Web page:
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Seven mistakes fundraisers are making

Fundraisers pay attention to a lot of things but often forget to make note of the mistakes they might be making. They tend to focus on what’s next - and not on what’s happened. After all, your board or executive director expect you to accomplish the fundraising work of three people with less than desirable resources, so the only way to keep your head above water is to keep moving forward.

Still, to fundraise successfully (and to do ANYTHING, really) it is important to look back at missteps – and learn from them. Small mistakes happen all the time, in every organization – but, fixing them can mean big dollars and smoother sailing.

1. Not having processes in place

We are oftentimes approached by nonprofits and clients alike to create their internal fundraising policies and procedures. Written policies and procedures, like thank you letters, gift entry, data entry, stewardship materials and post-donation communications are essential to a well-run development department. It takes a lot of time and resources to solicit, collect and process a donation  – and ”small” mistakes such as having a typo in a someone’s name, sending a late or incorrect thank you letter or not continuing communication because of an error in a mailing/email list can ruin relationships with donors.

To avoid problems such as these, make sure you have fundraising processes in place. Processes should be easy to follow. They may not cover every possible scenario, but they should give your entire staff guidelines on what to do next with your donations and donors.

If you have procedures in place, that’s great – but do you know what they are?

2. Not knowing your processes

We all work very hard to attract the donors that we have. Some gifts may have taken years of meetings and tours to finally come to fruition. You have put in a ton of time and effort with these donors – so, you should know what’s next for them.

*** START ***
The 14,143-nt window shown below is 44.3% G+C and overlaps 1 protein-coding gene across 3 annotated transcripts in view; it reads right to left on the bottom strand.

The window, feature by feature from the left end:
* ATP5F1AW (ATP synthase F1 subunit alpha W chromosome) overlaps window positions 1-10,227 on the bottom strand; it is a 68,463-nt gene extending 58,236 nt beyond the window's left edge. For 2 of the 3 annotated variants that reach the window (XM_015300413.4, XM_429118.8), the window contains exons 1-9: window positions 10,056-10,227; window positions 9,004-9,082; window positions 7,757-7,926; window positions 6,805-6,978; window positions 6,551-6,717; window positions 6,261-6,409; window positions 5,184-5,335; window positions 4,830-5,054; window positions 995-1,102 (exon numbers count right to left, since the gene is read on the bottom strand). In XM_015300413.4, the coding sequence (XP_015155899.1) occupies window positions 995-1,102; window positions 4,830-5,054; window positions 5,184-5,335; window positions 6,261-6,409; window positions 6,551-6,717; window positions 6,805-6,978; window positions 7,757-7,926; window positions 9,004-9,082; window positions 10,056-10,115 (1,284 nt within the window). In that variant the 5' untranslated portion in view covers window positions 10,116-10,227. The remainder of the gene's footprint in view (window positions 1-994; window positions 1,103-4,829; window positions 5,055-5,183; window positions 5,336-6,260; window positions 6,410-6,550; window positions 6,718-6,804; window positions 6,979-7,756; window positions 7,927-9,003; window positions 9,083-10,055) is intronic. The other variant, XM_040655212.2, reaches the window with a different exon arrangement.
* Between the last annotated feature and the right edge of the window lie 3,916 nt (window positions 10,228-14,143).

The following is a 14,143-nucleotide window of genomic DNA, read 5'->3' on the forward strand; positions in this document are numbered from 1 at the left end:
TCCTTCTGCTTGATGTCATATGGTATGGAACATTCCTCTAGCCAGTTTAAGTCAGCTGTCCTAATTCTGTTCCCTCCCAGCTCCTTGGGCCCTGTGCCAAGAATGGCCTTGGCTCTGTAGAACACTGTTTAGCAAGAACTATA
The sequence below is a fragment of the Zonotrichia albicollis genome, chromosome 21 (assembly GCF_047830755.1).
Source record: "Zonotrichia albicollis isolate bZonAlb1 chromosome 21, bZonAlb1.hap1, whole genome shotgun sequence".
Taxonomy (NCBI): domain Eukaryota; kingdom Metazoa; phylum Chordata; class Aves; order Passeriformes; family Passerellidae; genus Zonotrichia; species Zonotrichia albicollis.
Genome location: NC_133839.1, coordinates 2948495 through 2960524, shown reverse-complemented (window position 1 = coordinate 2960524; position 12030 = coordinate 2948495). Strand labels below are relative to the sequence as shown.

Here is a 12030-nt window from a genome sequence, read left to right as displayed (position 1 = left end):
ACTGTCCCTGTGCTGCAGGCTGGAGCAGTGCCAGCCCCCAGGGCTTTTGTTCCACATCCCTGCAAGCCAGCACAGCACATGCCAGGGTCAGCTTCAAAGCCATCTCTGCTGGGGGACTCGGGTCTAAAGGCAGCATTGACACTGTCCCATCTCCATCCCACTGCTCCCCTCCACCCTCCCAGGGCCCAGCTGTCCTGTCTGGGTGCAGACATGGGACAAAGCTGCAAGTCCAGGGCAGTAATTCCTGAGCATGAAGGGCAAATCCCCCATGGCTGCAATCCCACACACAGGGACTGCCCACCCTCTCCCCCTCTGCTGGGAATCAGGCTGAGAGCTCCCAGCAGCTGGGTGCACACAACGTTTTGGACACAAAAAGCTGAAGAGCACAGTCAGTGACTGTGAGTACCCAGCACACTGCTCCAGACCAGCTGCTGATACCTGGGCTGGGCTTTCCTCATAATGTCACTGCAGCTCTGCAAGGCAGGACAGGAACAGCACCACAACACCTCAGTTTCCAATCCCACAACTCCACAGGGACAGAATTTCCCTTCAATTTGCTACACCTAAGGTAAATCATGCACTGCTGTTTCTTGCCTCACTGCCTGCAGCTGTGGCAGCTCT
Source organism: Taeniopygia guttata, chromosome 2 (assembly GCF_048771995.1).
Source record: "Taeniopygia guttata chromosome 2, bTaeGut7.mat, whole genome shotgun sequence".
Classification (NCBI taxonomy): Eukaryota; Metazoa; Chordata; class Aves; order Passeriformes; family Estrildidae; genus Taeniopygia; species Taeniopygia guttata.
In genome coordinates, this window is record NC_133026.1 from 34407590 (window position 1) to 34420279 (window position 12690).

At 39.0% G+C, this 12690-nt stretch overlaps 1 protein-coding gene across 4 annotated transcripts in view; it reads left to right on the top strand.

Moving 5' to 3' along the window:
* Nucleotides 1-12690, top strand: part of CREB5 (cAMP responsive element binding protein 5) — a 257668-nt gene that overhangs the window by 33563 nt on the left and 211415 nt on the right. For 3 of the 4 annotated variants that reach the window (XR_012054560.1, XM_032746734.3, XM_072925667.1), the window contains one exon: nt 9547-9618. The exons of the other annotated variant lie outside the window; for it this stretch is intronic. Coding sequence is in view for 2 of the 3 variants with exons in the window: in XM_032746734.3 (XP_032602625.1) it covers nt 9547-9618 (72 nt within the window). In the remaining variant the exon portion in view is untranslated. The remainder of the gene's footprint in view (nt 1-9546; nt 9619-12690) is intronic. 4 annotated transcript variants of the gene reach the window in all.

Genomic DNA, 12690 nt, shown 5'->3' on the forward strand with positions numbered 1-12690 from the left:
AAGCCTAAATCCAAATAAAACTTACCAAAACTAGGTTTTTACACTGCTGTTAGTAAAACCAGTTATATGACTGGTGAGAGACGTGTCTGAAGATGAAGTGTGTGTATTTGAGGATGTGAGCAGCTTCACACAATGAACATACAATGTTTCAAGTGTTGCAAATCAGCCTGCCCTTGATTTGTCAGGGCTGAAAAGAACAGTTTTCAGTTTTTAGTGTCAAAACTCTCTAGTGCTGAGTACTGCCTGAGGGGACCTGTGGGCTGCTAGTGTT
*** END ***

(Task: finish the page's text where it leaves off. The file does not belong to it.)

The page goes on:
Consider these questions: Do you know what your thank you letters look like? Do your donors receive a separate receipt? Are they added to a mailing list?

Being on the front lines means always looking for the next gift – but you can’t forget the donors you just worked so hard to get. Although you may not be involved with those items (or at a small shop, you might be), you should know what your donors are receiving from your organization. And knowing your processes will help you keep track of this information.

3. Not capitalizing on momentum

I worked in events for a very long time and I know the easiest thing to do after an event is to clean up and forget about it until next year.


If you have had a successful event, Giving Tuesday campaign, tour of a new building or meeting with a prospective donor, don’t just make your notes, set your reminder to follow up and forget about it. Capitalize on the momentum with your donors. After all, they leave having a great feeling about your organization. This is the time to follow up and keep them engaged. Even if they just supported you, they may be willing to write another check while they have the warm fuzzies about your organization.